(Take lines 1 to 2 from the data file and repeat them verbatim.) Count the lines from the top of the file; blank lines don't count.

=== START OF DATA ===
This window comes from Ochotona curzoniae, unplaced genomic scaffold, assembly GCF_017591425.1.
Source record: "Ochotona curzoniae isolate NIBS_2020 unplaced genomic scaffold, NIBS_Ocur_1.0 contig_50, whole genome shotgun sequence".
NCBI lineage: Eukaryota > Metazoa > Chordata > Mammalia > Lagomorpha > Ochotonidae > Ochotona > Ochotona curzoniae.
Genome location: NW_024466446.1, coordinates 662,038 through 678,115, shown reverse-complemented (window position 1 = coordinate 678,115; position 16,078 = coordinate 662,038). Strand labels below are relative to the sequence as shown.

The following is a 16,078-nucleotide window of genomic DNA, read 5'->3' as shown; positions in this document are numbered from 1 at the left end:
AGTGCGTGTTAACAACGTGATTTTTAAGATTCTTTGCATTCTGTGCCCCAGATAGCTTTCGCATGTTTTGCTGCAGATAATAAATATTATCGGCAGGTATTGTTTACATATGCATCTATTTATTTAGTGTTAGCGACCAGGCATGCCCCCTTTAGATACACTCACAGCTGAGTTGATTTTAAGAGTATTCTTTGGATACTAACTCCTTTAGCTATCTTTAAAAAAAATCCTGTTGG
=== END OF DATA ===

This window comes from Ochotona curzoniae, unplaced genomic scaffold, assembly GCF_017591425.1.
Source record: "Ochotona curzoniae isolate NIBS_2020 unplaced genomic scaffold, NIBS_Ocur_1.0 contig_50, whole genome shotgun sequence".